Skip to Main Content

To commemorate their distinguished work in their fields, eight faculty members will receive the 2018 College of Engineering Dean’s Early Career Fellowship. This year’s fellows are Chrysanthos Gounaris (ChemE), Pulkit Grover (ECE), Hae Young Noh (CEE), Cécile Péraire (ECE), Costa Samaras (CEE), Aswin Sankaranarayanan (ECE), Satbir Singh (MechE), and Osman Yağan (ECE). The fellowship awards these young faculty members with funding to further their outstanding work.

Each untenured faculty member received nominations to this fellowship from their department heads. The Review Committee then selected the current awardees. A ceremony to celebrate and congratulate the faculty will occur later in the year.

Gounaris, assistant professor of chemical engineering, researches the mathematics of decision-making and develops computer algorithms for the optimization of complex and uncertain systems. These algorithms help industrial companies develop new products, design new plants, improve existing production and supply chain operations, and reduce overall energy consumption.

Grover, assistant professor in electrical and computer engineering, is an information theorist developing “coded computing” techniques for reliable computing using unreliable elements. He also develops novel techniques for sensing the brain noninvasively at high resolution. His lab works closely with computer engineers, neuroscientists, and clinicians to bring these results to practice. His awards include the National Science Foundation’s Faculty Early Career Development award, Google’s Faculty Research award, and the Institute of Electrical and Electronics Engineers’ Leonard Abraham award.

Noh, assistant professor in civil and environmental engineering, has research interests in enabling smart structures and improving their users’ quality of life by reducing structural maintenance and operational costs. Her concept of “structures as sensors” utilizes a structure itself as a sensing medium to indirectly infer multiple types of information about the structure, its users, and its surroundings.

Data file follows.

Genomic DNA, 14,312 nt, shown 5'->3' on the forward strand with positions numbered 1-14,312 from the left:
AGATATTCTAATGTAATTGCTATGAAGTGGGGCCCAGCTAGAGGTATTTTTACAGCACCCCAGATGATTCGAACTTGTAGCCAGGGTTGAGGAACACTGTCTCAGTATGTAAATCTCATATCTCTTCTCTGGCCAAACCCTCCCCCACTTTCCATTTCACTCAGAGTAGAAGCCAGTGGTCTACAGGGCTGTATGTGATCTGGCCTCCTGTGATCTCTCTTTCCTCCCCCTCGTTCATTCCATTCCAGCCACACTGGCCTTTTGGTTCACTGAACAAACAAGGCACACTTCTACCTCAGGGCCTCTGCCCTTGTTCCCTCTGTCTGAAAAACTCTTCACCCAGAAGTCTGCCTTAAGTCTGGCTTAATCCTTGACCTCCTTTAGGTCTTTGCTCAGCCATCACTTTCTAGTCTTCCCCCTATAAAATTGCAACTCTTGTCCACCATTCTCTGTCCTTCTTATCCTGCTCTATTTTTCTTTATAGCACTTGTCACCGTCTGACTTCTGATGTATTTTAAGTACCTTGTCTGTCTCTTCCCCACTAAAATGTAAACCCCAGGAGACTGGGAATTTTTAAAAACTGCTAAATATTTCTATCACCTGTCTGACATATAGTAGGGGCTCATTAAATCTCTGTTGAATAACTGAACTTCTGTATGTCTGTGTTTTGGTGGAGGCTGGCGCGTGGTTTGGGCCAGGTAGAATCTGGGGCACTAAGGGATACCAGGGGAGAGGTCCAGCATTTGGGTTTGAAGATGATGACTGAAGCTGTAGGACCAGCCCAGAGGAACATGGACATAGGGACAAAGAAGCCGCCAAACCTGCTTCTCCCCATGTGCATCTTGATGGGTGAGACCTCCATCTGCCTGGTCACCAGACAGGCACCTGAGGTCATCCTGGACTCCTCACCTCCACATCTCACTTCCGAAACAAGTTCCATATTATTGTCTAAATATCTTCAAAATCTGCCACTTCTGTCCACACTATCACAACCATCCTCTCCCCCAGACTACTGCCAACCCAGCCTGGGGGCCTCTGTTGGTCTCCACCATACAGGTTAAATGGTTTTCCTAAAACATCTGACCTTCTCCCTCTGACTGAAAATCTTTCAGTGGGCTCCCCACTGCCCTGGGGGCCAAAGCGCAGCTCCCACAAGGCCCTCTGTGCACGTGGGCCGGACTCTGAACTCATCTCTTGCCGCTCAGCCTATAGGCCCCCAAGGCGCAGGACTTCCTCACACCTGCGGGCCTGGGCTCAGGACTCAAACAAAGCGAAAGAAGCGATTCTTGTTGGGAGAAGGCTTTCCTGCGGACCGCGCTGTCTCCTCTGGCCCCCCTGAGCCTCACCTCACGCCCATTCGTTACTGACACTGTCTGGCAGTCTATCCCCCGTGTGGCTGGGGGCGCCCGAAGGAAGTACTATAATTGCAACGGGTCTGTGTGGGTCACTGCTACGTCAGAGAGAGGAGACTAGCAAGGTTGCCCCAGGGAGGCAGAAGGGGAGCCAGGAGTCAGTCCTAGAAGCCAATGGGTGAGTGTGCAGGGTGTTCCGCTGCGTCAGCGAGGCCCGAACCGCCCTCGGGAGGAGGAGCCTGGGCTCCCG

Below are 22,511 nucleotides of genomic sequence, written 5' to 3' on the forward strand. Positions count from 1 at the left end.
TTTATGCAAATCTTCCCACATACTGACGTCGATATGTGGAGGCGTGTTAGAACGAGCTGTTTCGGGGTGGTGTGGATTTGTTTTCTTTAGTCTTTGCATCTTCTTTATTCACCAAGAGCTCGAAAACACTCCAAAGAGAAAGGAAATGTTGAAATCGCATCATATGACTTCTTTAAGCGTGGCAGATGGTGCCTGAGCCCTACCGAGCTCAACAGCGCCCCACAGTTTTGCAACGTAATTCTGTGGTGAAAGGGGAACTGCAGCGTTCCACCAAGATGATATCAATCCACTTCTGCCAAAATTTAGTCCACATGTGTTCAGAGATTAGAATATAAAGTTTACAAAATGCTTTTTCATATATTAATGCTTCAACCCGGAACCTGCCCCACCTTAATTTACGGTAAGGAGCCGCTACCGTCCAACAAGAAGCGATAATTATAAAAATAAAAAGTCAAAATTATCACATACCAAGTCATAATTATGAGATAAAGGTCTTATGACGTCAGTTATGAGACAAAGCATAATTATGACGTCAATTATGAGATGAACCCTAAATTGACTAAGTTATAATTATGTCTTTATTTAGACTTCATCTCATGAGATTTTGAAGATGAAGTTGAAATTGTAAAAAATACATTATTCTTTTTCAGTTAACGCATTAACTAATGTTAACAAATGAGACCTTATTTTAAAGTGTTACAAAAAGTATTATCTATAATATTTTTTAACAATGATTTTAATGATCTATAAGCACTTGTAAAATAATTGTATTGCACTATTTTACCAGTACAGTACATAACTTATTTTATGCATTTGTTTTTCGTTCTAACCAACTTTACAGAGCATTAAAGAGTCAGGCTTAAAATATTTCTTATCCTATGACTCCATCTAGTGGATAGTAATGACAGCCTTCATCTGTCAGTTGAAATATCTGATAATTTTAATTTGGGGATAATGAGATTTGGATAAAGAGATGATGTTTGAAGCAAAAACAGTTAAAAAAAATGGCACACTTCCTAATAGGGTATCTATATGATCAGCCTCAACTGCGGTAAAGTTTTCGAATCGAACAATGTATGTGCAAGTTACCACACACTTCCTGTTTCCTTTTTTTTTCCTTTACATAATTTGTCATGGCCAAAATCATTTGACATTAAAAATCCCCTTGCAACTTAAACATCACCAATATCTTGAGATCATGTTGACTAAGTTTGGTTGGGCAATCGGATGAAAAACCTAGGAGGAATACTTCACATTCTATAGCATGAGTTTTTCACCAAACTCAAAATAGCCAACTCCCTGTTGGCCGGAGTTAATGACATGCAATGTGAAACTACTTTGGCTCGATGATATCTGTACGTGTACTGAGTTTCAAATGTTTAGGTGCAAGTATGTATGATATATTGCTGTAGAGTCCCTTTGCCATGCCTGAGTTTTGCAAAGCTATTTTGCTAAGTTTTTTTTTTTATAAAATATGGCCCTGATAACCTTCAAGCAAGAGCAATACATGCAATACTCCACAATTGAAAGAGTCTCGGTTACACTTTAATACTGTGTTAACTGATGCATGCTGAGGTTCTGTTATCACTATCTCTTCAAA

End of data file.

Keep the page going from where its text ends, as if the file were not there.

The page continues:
Péraire​, assistant​ teaching professor in software engineering, co-created the ECE Software Engineering Master program offered at CMU’s Silicon Valley campus​. The College of Engineering recently awarded her the Dowd Fellowship Award for her contribution to the program. Her research focuses on software engineering education​ and ​software engineering methods​, ​including software development sustainability.

Samaras, assistant professor in civil and environmental engineering, led an effort to incorporate climate resilience into engineering education and research. He directs the Center for Engineering and Resilience for Climate Adaptation, and co-directs the Power Sector Carbon Index research initiative. His research spans energy, climate change, autonomous vehicles, and defense analysis.

Sankaranarayanan, assistant professor in electrical and computer engineering, runs the Image Science Lab. His research explores imaging and vision. In his research, he designs image sensors, signal and image processing techniques, and high-level visual inference. He received the National Science Foundation’s Faculty Early Career Development award and the Excellence in Teaching Award by the Eta Kappa Nu (Sigma chapter) society in 2017.

Singh, associate teaching professor in mechanical engineering, specializes in simulating turbulent reacting flows in energy and environment applications. By using computational analysis in classroom and research settings, he helps students connect textbook-based learning with engineering applications. He leads efforts to evaluate and redesign mechanical engineering’s MS program.

Yağan, assistant research professor in electrical and computer engineering, works on modeling, analysis, design, and optimization of networked systems. His research assesses the dynamical processes in social and information networks and the robustness of cyber-physical systems, random graphs, wireless communications, and cyber-security. His work receives support from the National Science Foundation and Army Research Office.